from The British Empire Exhibition 1924: Official guide.London, Fleetway Press Ltd.pp. 91,93,95.






Area (including Rotumah) : 7,083 square miles.

Population: 157,216. Area of Pavilion: 2,000 square feet.


The Fiji Pavilion is easily one of the most attractive buildings among the many mansions of Empire. The visitor will welcome its compactness and order, and will quickly realise that the exhibits include some of the most interesting things to be seen at Wembley. The tortoise shell goods and turtle backs are unusually fine specimens. The coral and minerals, shells, rubber, and timber exhibits are set out with great attention to detail.

Perhaps, the display by the Native Department will prove the strongest attraction of all. Here, in addition to native dresses and ornaments, are to be seen all manner of native weapons; bows and arrows, clubs, and spears (now only used in dances). A six‑foot war-canoe and a four‑foot outrigger will be examined with proper attention by young adventurers. They may learn a few Fiji words too, and see the objects they represent ‑ Tanoa, a bowl used for kava (a native drink); Tabua ‑ a whale's tooth presented as a goodwill offering; Kali ‑ a native pillow, a fillet of iron‑wood supported on two claw feet Lali ‑ a drum made of a log hollowed like a trough with cross‑pieces near the ends, sound being produced by beating the edge of the drum with two rounded pieces of hardwood; Bure ‑ a receiving house for strangers (shown here in model).


Boys will not care to miss the cannibal forks in this section. Cannibalism has gone out of fashion in Fiji, but the forks may still be found. The four‑pronged wooden forks made in one piece were expressly used for eating human flesh.


The examples of native crafts and handiwork include mats, bead­work, baskets, combs, pottery, tappa and sinnet., The mats are in all varieties‑‑‑ floor, sail, and sleeping mats; coarse mats of coconut leaf, finer mats of the dwarf screw‑pine. All are made by women. Tappa or masi, the native Cloth, is an extremely interesting product of Fiji, made from the bark of the paper mulberry. The art of making it was once known in New Zealand, but has been lost there, and must inevitably decline in Fiji, when the natives discover the more durable textiles made by English looms. Masi is made without the aid of any machinery. The bark is peeled oil the paper mulberry when the tree is the thickness of a raspberry cane, and is soaked and beaten in such a way that the pieces of bark expand and become cloth that, as will be seen, can be planted in a variety of colours and patterns.


Sinnet is made of the fibre of cocoanut husks, dried by baking, combed out, and braided. It is used for fastening, lashing, and wrapping. Much of it is required for canoes and for the houses of the Chiefs. The native love for variety may be observed in the different ways of winding sinnet.


His pottery distinguishes the Fijian from all the South Sea Islanders. It is quite original, and often charming in design. Cooking pots are most in demand, and these are made of red and blue clay, tempered with sand, and glazed with the resin of a species of pine.


The model village, cleverly put together, gives a good idea of a native community. The natural products of the islands are thoroughly well displayed ; sugar, copra, cotton, fruit, vegetables nuts, spices, tea, coffee, ginger, and cocoa. Children may gaze upon the castor-oil bean in all its beauty, and learn how it is treated before it appears in the nursery. Tonga bark (a native specific for neuralgia), tobacco, and rope, have each a place. Here you may buy native soaps and tropical jam.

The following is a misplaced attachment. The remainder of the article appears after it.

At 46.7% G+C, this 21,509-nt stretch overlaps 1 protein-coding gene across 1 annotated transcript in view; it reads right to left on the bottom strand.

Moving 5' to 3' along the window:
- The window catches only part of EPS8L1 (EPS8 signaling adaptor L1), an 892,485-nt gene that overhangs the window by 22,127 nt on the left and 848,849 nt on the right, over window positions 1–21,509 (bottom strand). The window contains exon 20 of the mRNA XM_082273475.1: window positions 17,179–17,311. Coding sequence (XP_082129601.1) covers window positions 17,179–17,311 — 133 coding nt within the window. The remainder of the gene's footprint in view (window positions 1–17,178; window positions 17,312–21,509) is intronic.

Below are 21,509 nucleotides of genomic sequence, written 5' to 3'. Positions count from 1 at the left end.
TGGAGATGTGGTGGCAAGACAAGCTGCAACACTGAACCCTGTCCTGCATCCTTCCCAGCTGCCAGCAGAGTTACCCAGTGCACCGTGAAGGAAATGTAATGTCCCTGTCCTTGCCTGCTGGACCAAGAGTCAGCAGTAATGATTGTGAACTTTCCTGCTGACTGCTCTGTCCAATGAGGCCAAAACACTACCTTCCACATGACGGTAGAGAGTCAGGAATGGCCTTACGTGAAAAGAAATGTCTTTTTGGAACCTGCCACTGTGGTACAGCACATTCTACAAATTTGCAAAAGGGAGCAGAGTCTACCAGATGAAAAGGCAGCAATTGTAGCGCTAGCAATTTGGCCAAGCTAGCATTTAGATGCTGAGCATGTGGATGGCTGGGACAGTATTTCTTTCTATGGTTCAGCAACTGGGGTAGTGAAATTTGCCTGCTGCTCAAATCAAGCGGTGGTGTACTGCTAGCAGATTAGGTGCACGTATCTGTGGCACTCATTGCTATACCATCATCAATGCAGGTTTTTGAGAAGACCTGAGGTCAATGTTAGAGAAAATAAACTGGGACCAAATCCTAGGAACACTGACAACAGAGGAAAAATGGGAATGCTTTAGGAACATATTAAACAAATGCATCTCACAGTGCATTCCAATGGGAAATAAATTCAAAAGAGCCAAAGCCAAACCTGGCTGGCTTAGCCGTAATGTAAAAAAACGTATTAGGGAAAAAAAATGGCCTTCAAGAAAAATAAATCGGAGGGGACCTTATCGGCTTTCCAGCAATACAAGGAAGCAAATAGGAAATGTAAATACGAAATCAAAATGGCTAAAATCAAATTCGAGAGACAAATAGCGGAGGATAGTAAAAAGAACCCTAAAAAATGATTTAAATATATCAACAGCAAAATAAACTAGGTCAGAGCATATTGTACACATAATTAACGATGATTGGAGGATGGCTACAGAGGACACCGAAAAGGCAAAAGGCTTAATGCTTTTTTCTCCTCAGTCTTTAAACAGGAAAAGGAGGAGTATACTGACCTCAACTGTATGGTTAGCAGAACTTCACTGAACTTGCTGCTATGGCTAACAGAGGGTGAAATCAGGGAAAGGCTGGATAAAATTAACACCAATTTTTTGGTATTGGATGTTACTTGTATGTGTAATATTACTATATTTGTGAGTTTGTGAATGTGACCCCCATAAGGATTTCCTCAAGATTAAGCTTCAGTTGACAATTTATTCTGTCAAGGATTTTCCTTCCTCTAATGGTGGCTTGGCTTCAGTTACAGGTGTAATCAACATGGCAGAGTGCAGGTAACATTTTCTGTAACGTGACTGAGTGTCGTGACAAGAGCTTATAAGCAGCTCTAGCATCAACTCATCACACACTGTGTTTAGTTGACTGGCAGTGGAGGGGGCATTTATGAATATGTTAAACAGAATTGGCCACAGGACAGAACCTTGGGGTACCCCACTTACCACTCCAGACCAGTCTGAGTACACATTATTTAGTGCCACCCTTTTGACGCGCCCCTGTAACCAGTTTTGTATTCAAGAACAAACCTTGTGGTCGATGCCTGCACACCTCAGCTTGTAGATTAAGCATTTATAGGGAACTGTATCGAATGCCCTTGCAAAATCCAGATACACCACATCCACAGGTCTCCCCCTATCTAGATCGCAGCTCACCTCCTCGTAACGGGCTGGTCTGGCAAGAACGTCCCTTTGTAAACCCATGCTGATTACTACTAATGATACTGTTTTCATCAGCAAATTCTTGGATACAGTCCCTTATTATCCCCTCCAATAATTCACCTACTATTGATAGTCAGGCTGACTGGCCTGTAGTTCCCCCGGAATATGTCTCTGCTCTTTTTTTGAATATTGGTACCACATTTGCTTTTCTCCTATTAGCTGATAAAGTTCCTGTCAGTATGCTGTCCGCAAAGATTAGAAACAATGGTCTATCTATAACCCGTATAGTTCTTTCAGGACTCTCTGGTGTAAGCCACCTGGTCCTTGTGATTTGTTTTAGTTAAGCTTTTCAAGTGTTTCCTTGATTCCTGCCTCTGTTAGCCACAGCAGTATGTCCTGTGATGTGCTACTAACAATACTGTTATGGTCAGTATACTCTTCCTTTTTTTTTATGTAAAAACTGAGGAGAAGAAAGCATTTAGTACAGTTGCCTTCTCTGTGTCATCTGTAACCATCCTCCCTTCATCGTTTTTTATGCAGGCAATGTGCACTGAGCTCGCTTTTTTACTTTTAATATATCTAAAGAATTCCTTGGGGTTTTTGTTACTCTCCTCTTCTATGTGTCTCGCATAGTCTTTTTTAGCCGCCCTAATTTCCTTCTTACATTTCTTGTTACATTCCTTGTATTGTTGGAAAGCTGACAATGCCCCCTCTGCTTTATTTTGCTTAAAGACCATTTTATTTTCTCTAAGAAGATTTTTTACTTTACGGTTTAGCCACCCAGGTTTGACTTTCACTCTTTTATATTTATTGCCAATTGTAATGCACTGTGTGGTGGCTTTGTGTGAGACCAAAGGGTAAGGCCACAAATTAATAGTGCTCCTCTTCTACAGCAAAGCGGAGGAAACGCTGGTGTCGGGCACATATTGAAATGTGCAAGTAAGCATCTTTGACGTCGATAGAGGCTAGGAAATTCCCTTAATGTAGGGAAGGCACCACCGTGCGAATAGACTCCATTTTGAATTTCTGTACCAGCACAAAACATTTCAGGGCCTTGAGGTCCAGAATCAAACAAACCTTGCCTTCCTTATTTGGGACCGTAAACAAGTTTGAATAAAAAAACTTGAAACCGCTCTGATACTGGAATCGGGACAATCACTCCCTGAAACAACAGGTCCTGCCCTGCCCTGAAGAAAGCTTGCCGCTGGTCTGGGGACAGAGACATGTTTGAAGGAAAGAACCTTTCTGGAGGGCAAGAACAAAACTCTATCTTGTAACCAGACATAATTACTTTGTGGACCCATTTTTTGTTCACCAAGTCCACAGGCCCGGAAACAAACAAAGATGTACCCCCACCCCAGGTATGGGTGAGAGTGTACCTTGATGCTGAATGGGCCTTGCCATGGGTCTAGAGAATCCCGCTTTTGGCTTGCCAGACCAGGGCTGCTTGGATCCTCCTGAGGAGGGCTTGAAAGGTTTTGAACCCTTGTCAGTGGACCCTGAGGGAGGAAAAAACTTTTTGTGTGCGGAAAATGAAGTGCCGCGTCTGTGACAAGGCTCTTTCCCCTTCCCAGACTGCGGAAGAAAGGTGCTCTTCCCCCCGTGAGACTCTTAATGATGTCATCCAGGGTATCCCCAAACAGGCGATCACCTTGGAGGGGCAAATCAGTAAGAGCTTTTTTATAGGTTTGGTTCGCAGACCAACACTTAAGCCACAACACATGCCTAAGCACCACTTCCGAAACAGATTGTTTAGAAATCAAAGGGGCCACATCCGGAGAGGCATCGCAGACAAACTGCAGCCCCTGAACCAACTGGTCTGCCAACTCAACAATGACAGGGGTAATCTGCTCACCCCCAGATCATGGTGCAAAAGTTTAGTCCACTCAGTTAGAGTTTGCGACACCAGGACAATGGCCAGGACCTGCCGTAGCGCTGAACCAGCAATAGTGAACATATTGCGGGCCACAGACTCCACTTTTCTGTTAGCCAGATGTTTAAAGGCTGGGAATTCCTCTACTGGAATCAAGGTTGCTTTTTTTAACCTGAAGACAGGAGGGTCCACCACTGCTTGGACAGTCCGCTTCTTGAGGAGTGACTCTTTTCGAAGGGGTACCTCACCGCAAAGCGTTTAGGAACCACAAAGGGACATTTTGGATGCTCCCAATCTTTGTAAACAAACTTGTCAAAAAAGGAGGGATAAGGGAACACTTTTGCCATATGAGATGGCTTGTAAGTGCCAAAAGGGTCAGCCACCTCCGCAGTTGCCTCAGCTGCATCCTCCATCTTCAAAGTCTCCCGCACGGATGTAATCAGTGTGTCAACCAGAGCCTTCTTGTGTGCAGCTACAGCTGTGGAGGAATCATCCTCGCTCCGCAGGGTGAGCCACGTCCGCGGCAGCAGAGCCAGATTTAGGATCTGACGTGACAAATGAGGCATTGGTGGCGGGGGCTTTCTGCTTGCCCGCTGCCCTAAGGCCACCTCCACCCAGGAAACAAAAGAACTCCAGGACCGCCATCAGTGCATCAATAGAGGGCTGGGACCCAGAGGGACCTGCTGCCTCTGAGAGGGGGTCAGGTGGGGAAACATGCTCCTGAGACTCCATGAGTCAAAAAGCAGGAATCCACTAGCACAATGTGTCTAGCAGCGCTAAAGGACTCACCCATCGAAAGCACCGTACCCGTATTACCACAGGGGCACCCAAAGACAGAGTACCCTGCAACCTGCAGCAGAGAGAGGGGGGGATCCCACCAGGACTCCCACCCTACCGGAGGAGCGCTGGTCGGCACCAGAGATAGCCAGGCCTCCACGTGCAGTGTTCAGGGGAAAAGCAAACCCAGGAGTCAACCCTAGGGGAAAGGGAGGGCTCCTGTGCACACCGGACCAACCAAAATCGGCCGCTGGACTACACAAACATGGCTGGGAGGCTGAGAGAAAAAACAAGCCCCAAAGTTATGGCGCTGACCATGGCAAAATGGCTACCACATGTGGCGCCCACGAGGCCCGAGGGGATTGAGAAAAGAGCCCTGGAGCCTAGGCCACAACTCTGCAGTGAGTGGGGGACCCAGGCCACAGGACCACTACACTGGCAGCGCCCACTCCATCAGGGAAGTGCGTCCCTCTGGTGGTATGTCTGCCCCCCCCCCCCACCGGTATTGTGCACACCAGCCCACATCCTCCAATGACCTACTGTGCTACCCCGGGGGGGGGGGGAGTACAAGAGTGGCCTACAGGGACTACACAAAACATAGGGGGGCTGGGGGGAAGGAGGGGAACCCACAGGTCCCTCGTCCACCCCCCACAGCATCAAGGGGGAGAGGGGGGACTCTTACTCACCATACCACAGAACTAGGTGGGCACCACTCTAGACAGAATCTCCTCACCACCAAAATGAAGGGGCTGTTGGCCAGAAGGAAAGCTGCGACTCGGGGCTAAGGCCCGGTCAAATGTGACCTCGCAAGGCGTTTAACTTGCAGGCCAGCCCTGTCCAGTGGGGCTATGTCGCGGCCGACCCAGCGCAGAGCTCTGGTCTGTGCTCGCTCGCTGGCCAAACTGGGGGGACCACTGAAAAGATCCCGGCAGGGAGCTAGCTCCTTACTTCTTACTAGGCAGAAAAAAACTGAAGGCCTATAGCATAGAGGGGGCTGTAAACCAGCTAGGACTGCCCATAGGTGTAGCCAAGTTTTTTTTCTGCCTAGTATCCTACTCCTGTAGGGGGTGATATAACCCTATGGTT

Scenic models, maps, and photographs complete a vivid reconstruction of life in the South Seas with its fantastic colour and romance. These Islands have really come to London; more than a glimpse of their strange loveliness is before our eyes. Old and new, primitive and modern ways unite in the daily life of the people. Their ceremonies and ways go back countless generations, and yet they can listen to wireless!


The visitor will learn that there is only one way to prepare kava, the native drink. The Fijians call it Yaqona, and it is made from the root of a pepper tree, which is masticated until it is reduced to fine particles which are put into a large bowl and mixed with water. At public assemblies when the water is poured on the root, the people chant songs, and beat with little sticks on a bamboo or log of wood until the kava is ready to be strained. Then the priest or headman pronounces a prayer or a toast, and the most important guest is handed a coconut shell from which to have the first drink. The beverage looks like cafŽ‑au‑lait, and has an aromatic, slightly pungent taste. Roots of yaquona are offered to strangers as tokens of goodwill.


British interest in the Fiji Islands dates from Captain Cook's vist in 1769. In 1835 missionaries founded a settlement in Fiji. In 1859 Thakombau, the most powerful chief in the Islands, offered the sovereignty to Great Britain, but it was declined. A few years later the American Civil War led to so great a demand for cotton that there was an influx of Europeans into Fiji to grow cotton, and a group of Englishmen set up a Fijian Government with Thakombau as king, and an elected Parliament. A good deal of hostility and disorder followed. The Chiefs ceded the sovereignty of the Fiji Islands to Queen Victoria in October, 1874.


The island of Rotumah, about fourteen square miles, was annexed in 1881. The natives are quite unlike the Fijians in both language and ways.



Poster for Fiji